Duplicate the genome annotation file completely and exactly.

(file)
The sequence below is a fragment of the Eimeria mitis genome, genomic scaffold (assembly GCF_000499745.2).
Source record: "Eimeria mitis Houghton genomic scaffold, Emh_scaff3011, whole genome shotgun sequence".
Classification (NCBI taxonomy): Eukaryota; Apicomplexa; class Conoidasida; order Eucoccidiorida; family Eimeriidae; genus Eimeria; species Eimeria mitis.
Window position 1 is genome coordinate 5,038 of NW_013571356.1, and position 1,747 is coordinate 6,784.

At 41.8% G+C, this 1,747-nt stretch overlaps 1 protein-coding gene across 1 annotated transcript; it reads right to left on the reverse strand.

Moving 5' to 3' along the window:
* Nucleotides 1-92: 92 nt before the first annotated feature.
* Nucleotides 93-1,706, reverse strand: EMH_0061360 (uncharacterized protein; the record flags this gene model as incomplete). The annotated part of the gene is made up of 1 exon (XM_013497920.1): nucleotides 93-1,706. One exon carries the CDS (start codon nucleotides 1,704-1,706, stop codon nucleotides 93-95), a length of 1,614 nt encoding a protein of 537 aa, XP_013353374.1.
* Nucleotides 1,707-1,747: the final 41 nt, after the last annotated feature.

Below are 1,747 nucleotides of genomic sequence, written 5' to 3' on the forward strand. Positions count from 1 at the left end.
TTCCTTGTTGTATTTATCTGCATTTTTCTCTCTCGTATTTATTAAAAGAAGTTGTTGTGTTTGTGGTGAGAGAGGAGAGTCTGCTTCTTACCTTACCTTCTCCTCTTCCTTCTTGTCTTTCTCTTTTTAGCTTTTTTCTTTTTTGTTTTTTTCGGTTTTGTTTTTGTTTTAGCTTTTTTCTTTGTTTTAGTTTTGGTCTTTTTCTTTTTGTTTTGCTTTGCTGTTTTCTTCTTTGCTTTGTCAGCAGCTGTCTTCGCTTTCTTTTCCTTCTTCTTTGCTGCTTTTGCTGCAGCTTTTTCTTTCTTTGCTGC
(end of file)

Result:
The sequence below is a fragment of the Eimeria mitis genome, genomic scaffold (assembly GCF_000499745.2).
Source record: "Eimeria mitis Houghton genomic scaffold, Emh_scaff3011, whole genome shotgun sequence".
Classification (NCBI taxonomy): Eukaryota; Apicomplexa; class Conoidasida; order Eucoccidiorida; family Eimeriidae; genus Eimeria; species Eimeria mitis.
Window position 1 is genome coordinate 5,038 of NW_013571356.1, and position 1,747 is coordinate 6,784.

At 41.8% G+C, this 1,747-nt stretch overlaps 1 protein-coding gene across 1 annotated transcript; it reads right to left on the reverse strand.

Moving 5' to 3' along the window:
* Nucleotides 1-92: 92 nt before the first annotated feature.
* Nucleotides 93-1,706, reverse strand: EMH_0061360 (uncharacterized protein; the record flags this gene model as incomplete). The annotated part of the gene is made up of 1 exon (XM_013497920.1): nucleotides 93-1,706. One exon carries the CDS (start codon nucleotides 1,704-1,706, stop codon nucleotides 93-95), a length of 1,614 nt encoding a protein of 537 aa, XP_013353374.1.
* Nucleotides 1,707-1,747: the final 41 nt, after the last annotated feature.

Below are 1,747 nucleotides of genomic sequence, written 5' to 3' on the forward strand. Positions count from 1 at the left end.
TTCCTTGTTGTATTTATCTGCATTTTTCTCTCTCGTATTTATTAAAAGAAGTTGTTGTGTTTGTGGTGAGAGAGGAGAGTCTGCTTCTTACCTTACCTTCTCCTCTTCCTTCTTGTCTTTCTCTTTTTAGCTTTTTTCTTTTTTGTTTTTTTCGGTTTTGTTTTTGTTTTAGCTTTTTTCTTTGTTTTAGTTTTGGTCTTTTTCTTTTTGTTTTGCTTTGCTGTTTTCTTCTTTGCTTTGTCAGCAGCTGTCTTCGCTTTCTTTTCCTTCTTCTTTGCTGCTTTTGCTGCAGCTTTTTCTTTCTTTGCTGC